Clinician's Corner Blog
A PHCoE blog series written by leaders, clinicians and experts on current topics of interest for psychological health care providers in the Military Health System.
Positive Attitude, Social Support May Promote TBI Resilience Among Military Members
Positive Attitude, Social Support May Promote TBI Resilience Among Military MembersMarch 27, 2020
Untangling the relationship between traumatic brain injury (TBI and posttraumatic stress disorder (PTSD) is a complex challenge. Service members can experience both a mild TBI (also known as concussion) and psychological distress from combat situations, assaults and motor vehicle crashes. But research from the Defense and Veterans Brain Injury Center (DVBIC), a division of the Defense Health Agency Research and Development Directorate, has found that psychological experiences prior to TBI may play a role in recovery.
Addressing Emotional Responses to Threat of Coronavirus
Addressing Emotional Responses to Threat of CoronavirusMarch 19, 2020
While in graduate school, I was involved with some interesting research that examined students’ reactions to media coverage on the potential threat of a disease pandemic such as coronavirus. The study showed several interesting findings, including high rates of worry that family members would contract the disease or that treatment might not be available.
Meeting the Challenge of Co-occurring Posttraumatic Stress Disorder and Mild Traumatic Brain Injury
Meeting the Challenge of Co-occurring Posttraumatic Stress Disorder and Mild Traumatic Brain InjuryMarch 9, 2020
The evaluation and treatment of patients with co-occurring mild traumatic brain injury (TBI), also called concussion, and posttraumatic stress disorder (PTSD) can be a challenge for mental health care providers. Concussion and PTSD often occur together in military patients because combat-related operations can result in head trauma (physical or physiologic trauma) and psychological trauma–related experiences.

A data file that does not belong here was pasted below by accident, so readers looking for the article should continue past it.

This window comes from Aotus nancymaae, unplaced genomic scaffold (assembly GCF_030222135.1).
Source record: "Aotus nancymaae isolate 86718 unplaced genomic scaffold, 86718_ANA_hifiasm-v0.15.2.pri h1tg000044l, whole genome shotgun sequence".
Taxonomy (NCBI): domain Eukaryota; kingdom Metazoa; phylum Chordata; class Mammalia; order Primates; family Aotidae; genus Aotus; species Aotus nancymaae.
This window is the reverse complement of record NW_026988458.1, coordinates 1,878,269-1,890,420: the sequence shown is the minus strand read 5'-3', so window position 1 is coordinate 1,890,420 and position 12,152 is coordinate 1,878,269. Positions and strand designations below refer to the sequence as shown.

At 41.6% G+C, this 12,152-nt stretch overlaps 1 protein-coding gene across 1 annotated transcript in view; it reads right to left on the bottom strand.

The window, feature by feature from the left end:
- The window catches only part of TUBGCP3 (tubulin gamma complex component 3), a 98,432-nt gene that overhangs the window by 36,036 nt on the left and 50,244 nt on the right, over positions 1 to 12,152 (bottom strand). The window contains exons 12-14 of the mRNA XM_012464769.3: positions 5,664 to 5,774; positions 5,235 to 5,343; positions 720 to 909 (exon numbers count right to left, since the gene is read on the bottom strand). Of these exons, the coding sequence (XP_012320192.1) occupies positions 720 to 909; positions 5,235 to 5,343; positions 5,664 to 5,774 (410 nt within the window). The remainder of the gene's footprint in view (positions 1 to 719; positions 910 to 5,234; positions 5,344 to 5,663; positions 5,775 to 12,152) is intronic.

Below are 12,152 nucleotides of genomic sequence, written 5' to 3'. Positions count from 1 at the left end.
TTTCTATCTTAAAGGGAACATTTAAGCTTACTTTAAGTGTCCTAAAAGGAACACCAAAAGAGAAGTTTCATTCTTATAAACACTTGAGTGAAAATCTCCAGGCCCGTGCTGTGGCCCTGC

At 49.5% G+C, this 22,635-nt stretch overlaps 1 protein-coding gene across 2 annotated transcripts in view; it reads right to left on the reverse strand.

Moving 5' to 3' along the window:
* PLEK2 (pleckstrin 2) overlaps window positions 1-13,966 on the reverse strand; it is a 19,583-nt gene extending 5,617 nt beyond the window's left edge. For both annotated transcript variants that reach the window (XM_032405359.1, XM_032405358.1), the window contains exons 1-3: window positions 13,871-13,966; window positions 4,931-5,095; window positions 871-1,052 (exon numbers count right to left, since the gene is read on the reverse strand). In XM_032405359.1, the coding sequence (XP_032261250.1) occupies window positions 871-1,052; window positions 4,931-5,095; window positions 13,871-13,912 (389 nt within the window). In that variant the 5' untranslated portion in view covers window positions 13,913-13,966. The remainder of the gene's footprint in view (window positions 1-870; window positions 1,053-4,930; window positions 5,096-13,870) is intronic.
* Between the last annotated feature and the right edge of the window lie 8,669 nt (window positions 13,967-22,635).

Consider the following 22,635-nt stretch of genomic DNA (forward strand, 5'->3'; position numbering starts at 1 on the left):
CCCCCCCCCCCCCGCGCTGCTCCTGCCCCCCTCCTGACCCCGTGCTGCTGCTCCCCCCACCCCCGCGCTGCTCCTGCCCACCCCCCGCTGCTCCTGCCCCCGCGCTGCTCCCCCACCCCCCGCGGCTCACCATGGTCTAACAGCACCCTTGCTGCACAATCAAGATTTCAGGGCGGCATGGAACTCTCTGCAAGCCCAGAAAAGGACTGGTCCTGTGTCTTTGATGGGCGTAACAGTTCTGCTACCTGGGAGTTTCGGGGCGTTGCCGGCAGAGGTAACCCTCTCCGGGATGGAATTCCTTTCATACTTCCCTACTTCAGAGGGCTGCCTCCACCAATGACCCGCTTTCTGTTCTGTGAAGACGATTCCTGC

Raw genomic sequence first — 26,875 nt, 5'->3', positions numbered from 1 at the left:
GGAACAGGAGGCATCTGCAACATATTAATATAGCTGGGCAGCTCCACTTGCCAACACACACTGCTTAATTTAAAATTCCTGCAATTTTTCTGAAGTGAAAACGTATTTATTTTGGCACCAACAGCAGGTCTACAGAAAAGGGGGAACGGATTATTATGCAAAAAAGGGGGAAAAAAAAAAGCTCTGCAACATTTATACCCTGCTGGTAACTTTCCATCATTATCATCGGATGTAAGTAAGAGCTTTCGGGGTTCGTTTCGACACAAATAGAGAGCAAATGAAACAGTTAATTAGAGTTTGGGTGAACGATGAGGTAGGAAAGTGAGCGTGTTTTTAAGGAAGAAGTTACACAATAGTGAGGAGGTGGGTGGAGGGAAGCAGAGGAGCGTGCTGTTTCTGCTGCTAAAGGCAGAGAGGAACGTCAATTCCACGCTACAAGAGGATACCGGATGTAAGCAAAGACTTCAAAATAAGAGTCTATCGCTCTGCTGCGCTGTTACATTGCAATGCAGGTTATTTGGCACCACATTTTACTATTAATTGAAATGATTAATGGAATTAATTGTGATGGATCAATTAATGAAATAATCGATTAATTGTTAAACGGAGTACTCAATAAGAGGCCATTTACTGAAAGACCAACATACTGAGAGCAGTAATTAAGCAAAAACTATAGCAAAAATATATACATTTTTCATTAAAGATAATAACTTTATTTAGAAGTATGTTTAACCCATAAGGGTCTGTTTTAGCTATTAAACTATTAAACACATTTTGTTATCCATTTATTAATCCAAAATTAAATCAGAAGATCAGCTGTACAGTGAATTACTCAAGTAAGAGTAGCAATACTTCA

What’s the Difference between Primary Care Behavioral Health and Specialty Behavioral Health?
What’s the Difference between Primary Care Behavioral Health and Specialty Behavioral Health?March 2, 2020
“My primary care patient is experiencing depression. Should I recommend the patient be seen by the behavioral health consultant (BHC) in primary care? Or should I refer the patient to the specialty behavioral health clinic? What’s really the difference?”
The Military Health System (MHS) has various levels of care available for patients with behavioral health concerns. Clinicians in the MHS may have questions about which level and location of care is right for a particular patient: primary care behavioral health (PCBH) or specialty behavioral health services.
Rolling the Dice on Universal Screening for Gambling Disorder
Rolling the Dice on Universal Screening for Gambling DisorderFebruary 11, 2020
According to the Diagnostic and Statistical Manual of Mental Disorders – Fifth Edition, gambling disorder is a condition characterized by persistent problematic gambling behavior that leads to clinically significant impairment or distress. Roughly 2 percent of the U.S. adult population has a gambling disorder, and current estimates of prevalence in the military are even lower, in the range of 0.3 – 1.2 percent.
The views expressed in Clinician's Corner blogs are solely those of the author and do not necessarily reflect the opinion of the Psychological Health Center of Excellence or Department of Defense.